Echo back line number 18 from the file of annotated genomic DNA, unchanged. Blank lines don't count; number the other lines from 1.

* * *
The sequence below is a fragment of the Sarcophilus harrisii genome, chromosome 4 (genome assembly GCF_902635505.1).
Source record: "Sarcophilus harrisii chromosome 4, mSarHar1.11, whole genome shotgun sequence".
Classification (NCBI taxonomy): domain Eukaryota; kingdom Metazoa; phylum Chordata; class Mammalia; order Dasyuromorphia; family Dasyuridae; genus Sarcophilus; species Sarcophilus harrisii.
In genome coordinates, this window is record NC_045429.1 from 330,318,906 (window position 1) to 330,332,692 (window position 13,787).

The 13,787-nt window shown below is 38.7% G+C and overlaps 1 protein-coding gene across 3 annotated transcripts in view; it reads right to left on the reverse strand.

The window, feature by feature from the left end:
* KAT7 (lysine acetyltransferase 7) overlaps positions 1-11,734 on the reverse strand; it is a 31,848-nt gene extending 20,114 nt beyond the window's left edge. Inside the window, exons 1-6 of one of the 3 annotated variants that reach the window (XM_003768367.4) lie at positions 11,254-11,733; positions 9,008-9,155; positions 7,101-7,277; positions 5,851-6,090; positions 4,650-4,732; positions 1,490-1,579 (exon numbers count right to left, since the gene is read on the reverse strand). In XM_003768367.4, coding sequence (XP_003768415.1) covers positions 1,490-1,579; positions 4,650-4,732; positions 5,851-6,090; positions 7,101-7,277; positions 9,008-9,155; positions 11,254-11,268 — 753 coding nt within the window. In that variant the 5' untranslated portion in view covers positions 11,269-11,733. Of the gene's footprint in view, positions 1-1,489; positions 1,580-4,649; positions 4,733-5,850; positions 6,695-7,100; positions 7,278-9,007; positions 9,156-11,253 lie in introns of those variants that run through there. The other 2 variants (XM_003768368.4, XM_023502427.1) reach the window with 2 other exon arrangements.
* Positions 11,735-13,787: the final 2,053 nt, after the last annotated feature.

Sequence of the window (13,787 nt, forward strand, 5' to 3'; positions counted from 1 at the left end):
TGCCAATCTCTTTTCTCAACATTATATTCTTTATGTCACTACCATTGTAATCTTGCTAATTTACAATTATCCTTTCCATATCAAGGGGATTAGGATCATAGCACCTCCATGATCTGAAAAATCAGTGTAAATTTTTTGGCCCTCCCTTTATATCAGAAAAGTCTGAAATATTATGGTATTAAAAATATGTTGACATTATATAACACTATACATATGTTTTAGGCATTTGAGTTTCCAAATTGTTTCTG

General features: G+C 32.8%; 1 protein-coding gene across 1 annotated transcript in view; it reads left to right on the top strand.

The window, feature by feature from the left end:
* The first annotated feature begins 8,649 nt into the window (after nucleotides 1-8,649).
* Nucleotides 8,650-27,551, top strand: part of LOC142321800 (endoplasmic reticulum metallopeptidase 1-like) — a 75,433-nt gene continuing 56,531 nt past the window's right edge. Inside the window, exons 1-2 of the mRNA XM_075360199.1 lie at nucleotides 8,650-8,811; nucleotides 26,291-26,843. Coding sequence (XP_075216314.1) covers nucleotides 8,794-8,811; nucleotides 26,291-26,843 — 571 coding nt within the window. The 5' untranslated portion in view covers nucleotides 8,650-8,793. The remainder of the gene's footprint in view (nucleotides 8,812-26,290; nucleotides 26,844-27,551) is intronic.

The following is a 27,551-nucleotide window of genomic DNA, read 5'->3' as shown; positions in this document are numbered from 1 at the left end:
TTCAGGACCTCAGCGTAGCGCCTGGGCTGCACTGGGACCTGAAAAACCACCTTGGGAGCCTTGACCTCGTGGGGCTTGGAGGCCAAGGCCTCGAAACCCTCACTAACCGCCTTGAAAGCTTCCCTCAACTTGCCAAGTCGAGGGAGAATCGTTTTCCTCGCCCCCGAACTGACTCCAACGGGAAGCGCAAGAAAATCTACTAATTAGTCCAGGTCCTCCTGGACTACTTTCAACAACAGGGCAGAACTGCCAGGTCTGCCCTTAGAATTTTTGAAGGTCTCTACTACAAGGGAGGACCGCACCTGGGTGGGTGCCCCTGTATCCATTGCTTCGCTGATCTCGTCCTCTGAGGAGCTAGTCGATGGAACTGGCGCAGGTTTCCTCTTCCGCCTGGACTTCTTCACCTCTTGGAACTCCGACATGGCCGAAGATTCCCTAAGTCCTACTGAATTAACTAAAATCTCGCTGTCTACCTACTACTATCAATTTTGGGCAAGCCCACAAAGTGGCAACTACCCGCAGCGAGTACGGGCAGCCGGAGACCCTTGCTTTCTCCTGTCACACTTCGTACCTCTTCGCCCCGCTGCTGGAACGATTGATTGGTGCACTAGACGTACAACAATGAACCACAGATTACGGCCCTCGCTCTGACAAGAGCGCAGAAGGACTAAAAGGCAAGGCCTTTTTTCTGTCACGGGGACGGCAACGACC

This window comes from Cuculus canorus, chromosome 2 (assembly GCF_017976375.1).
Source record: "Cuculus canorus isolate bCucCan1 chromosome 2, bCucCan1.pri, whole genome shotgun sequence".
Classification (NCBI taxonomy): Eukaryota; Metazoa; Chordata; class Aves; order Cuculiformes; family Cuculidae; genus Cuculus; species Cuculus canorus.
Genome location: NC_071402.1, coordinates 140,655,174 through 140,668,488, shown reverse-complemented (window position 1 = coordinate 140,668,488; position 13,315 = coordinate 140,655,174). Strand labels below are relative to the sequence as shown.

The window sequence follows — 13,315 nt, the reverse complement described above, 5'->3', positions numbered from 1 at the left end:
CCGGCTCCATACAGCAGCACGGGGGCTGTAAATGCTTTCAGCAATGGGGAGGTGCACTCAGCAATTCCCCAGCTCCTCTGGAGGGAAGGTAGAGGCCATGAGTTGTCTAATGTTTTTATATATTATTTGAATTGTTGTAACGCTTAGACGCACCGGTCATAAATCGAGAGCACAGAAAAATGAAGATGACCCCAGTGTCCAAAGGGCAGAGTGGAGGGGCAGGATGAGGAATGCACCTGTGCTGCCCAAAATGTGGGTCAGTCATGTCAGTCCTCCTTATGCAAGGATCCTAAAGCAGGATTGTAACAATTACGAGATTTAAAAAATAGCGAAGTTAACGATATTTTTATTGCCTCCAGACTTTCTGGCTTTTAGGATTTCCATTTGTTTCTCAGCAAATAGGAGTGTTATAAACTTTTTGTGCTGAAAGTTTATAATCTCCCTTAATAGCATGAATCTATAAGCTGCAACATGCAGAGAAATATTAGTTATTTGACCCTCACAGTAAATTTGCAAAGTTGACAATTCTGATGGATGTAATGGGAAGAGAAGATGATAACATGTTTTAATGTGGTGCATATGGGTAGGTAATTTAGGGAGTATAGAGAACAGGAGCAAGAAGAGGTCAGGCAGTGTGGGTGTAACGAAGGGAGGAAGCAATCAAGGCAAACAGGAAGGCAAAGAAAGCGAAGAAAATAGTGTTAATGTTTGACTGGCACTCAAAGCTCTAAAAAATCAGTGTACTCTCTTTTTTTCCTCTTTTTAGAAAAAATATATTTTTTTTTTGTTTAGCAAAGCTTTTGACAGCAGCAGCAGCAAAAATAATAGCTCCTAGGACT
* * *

Source record: "Cuculus canorus isolate bCucCan1 chromosome 2, bCucCan1.pri, whole genome shotgun sequence".